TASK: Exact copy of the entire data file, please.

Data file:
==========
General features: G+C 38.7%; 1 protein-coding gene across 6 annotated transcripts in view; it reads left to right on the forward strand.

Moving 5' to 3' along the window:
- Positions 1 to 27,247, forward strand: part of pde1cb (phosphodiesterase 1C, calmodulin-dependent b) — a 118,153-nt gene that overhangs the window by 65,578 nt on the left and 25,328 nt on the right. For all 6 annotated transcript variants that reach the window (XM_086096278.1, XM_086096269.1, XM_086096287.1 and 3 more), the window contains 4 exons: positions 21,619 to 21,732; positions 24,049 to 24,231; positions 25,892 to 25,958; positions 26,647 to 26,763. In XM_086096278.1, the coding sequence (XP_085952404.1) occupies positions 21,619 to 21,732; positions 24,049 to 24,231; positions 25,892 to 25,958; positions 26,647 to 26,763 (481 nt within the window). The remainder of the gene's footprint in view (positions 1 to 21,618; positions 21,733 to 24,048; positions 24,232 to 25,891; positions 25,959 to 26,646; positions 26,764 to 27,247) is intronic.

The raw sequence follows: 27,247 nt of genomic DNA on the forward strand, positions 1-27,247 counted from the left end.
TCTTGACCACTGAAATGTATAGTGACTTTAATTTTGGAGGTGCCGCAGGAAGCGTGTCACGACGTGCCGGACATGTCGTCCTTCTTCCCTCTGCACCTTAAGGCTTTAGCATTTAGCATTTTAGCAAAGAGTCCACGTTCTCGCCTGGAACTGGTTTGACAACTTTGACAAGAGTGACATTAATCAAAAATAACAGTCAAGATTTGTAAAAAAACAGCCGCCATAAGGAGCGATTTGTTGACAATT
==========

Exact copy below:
General features: G+C 38.7%; 1 protein-coding gene across 6 annotated transcripts in view; it reads left to right on the forward strand.

Moving 5' to 3' along the window:
- Positions 1 to 27,247, forward strand: part of pde1cb (phosphodiesterase 1C, calmodulin-dependent b) — a 118,153-nt gene that overhangs the window by 65,578 nt on the left and 25,328 nt on the right. For all 6 annotated transcript variants that reach the window (XM_086096278.1, XM_086096269.1, XM_086096287.1 and 3 more), the window contains 4 exons: positions 21,619 to 21,732; positions 24,049 to 24,231; positions 25,892 to 25,958; positions 26,647 to 26,763. In XM_086096278.1, the coding sequence (XP_085952404.1) occupies positions 21,619 to 21,732; positions 24,049 to 24,231; positions 25,892 to 25,958; positions 26,647 to 26,763 (481 nt within the window). The remainder of the gene's footprint in view (positions 1 to 21,618; positions 21,733 to 24,048; positions 24,232 to 25,891; positions 25,959 to 26,646; positions 26,764 to 27,247) is intronic.

The raw sequence follows: 27,247 nt of genomic DNA on the forward strand, positions 1-27,247 counted from the left end.
TCTTGACCACTGAAATGTATAGTGACTTTAATTTTGGAGGTGCCGCAGGAAGCGTGTCACGACGTGCCGGACATGTCGTCCTTCTTCCCTCTGCACCTTAAGGCTTTAGCATTTAGCATTTTAGCAAAGAGTCCACGTTCTCGCCTGGAACTGGTTTGACAACTTTGACAAGAGTGACATTAATCAAAAATAACAGTCAAGATTTGTAAAAAAACAGCCGCCATAAGGAGCGATTTGTTGACAATT